Histogen, a regenerative medicine company developing solutions based on the products of newborn cells grown under embryonic conditions, today announced the one year data findings of its Hair Stimulating Complex (HSC) pilot clinical trial. Statistically significant new hair growth was seen in HSC-treated subjects at this follow-up timepoint, one year after their single treatment with HSC. In addition to the number of new hairs, a statistically significant increase in hair density, which is directly related to hair count over the treatment areas, was also seen at the one-year timepoint.
San Diego, CA (PRWEB) April 13, 2010 -- Histogen, Inc., a regenerative medicine company developing solutions based on the products of newborn cells grown under embryonic conditions, today announced the one year data findings of its Hair Stimulating Complex (HSC) pilot clinical trial. Statistically significant new hair growth was seen in HSC-treated subjects at this follow-up timepoint, one year after their single treatment with HSC.
In addition to the number of new hairs, a statistically significant (p<0.05) increase in hair density, which is directly related to hair count over the treatment areas, was also seen at the one-year timepoint. Other efficacy factors, such as hair thickness and terminal hair density, showed an upward trend at this timepoint as well. The pilot trial tested two formulations of HSC and, although one formulation was determined to be superior, significant new hair growth was seen in both groups. (p=0.032)
This new data indicates that a single HSC treatment not only results in rapid hair growth (statistically significant increases in the number of terminal hairs, hair thickness density and hair shaft diameter was seen at three months), but that these results persist over time.
"Seeing continued hair growth at this one year follow-up is truly groundbreaking," said Dr. Craig Ziering, Founder of Ziering Medical and Principal Investigator on the HSC clinical trial. "Not only do currently available non-surgical treatments show limited hair regrowth, but any new hair is lost shortly after discontinued use. We now have preliminary evidence that HSC significantly increases hair counts, and that the effects of a single treatment are lasting."
The pilot 24 subject clinical trial of HSC was a double-blind, placebo-controlled evaluation of safety in the clinical application of the product as an injectable for hair growth. Quantitative analysis of clinical macrophotography and subject biopsies were utilized to evaluate treatment safety and efficacy. No adverse events were seen at any timepoint, including the one year follow-up.
HSC is a proprietary formulation of naturally secreted embryonic-like proteins and growth factors. In addition to Wnt 7a, which is recognized to be critical in the induction and maintenance of hair follicle growth, the complex contains a wide variety of factors typically produced by embryonic cells and which are important to the hair cycle, such as follistatin. While these embryonic-like materials are amplified under Histogen's unique manufacturing conditions, undesirable proteins and growth factors, including Wnt 5a, which has been shown to be associated with cancer, are eliminated.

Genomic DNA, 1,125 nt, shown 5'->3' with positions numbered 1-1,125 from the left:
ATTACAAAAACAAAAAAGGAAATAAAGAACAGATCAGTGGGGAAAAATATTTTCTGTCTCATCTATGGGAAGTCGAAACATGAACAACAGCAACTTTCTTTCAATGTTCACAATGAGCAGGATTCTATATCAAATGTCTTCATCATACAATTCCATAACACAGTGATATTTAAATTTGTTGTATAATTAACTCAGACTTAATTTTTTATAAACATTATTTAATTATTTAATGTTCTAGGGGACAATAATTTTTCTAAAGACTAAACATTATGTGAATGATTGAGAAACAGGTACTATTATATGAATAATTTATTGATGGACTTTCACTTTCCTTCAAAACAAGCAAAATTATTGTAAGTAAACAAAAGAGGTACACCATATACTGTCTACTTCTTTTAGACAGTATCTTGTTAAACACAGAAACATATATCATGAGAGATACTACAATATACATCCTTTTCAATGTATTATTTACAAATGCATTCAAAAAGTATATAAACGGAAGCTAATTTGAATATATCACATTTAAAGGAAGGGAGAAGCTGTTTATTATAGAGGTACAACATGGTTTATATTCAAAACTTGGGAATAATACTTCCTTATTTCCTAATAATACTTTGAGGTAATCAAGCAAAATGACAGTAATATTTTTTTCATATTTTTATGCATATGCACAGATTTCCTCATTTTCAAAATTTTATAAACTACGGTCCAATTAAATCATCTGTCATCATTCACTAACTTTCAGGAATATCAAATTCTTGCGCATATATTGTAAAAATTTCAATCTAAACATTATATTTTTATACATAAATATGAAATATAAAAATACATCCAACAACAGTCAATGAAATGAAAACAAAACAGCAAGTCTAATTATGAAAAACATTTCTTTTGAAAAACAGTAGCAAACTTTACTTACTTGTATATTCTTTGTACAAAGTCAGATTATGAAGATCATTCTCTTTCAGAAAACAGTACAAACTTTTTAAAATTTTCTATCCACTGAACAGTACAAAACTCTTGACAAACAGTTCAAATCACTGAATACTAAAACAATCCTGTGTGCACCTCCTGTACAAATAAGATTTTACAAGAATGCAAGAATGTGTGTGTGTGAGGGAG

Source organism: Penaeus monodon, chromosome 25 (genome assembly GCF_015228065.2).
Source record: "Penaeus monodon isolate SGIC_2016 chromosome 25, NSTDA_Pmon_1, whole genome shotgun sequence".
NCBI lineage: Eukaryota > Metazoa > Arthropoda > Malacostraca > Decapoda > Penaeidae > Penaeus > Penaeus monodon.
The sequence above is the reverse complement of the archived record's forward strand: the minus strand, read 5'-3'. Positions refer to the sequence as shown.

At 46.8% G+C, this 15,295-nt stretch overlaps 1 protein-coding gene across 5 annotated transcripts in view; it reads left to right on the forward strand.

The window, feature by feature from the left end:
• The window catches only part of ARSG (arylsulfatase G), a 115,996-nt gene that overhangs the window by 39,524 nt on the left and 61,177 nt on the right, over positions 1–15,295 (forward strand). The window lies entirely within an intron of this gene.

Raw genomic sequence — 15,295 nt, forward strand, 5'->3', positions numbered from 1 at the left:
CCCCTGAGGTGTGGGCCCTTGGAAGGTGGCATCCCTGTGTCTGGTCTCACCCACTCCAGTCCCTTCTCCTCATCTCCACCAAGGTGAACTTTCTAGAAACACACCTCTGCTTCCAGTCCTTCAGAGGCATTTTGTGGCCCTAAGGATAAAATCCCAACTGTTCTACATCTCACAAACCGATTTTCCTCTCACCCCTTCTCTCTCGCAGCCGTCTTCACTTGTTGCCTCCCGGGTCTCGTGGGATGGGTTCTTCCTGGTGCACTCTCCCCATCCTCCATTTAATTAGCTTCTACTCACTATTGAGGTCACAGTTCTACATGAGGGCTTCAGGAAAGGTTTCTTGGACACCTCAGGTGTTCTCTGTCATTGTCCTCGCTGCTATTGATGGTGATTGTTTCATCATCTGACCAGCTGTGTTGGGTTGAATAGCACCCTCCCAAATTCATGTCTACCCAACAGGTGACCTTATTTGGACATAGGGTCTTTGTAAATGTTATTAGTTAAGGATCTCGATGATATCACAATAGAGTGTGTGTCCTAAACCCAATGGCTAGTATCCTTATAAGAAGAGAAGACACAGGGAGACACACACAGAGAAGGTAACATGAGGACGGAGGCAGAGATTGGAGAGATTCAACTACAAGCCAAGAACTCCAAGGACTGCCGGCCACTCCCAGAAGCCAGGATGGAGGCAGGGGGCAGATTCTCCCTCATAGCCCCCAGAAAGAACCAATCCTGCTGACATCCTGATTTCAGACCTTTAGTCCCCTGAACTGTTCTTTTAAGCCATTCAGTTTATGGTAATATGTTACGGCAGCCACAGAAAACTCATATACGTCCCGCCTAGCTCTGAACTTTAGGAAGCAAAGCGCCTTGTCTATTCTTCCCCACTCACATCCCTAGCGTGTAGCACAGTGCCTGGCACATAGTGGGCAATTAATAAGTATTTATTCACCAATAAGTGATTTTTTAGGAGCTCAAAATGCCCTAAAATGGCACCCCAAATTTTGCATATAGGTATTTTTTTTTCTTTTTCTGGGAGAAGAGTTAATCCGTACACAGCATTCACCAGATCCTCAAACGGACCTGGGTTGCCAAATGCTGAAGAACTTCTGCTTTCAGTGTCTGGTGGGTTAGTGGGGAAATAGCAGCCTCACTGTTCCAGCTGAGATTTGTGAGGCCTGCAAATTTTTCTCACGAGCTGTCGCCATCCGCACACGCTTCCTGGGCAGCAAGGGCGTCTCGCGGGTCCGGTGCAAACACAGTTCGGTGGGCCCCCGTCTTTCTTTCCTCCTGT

"The development of hair follicles is the consequence of a complex interplay of factors that is still being unraveled," said Dr. Jonathan Mansbridge, Histogen's Chief Scientific Officer. "However, several factors critical to hair growth, such as Wnt 7a, follistatin, VEGF and KGF, are present in HSC, and their secretion by the cells is stimulated by the culture conditions we use. The embryonic conditions under which our cells are manufactured not only upregulates genes associated with hair growth, but induces significantly more production of these critical factors than seen with other culture conditions."
HSC is a unique composition resulting from growing newborn cells under embryonic conditions. The hypoxia/microgravity results in large amounts of follistatin (41.6 ng/ml in HSC versus 6.75 ng/ml in normal culture conditioned media), VEGF (9.1 ng/ml versus 2 ng/ml), KGF (5.4 ng/ml versus 2.1 ng/ml), and a lack of the scar-related TGF beta (0 ng/ml versus 1.7 ng/ml in normal cultures). This composition is covered by pending US patent #2010/0047305.
The full results of the HSC clinical trial will be presented at the Society for Investigative Dermatology (SID) Annual Meeting, taking place in Atlanta, May 5-8, 2010. Presentation abstracts have been published by SID are now available for review at http://sid.abstractcentral.com/login.
Histogen is currently in planning stages for the next clinical trial of HSC, which is scheduled to begin in late 2010. This next trial will further examine the safety and efficacy of the HSC product as an injectable for hair growth, and will also evaluate optimum treatment dosing and delivery. Histogen is currently seeking a Series B investment round, which will be utilized to finance these next stages of HSC development and trials.
Histogen, launched in 2007, seeks to redefine regenerative medicine by developing a series of high value products that do not contain embryonic stem cells or animal components. Through Histogen's proprietary bioreactors that mimic the embryonic environment, newborn cells are encouraged to naturally produce the vital proteins and growth factors from which the Company has developed its rich product portfolio. Histogen has two product families - a proprietary liquid complex of embryonic-like proteins and growth factors, and a human Extracellular Matrix (ECM) material, ExCeltrix. For more information, please visit http://www.histogen.com.
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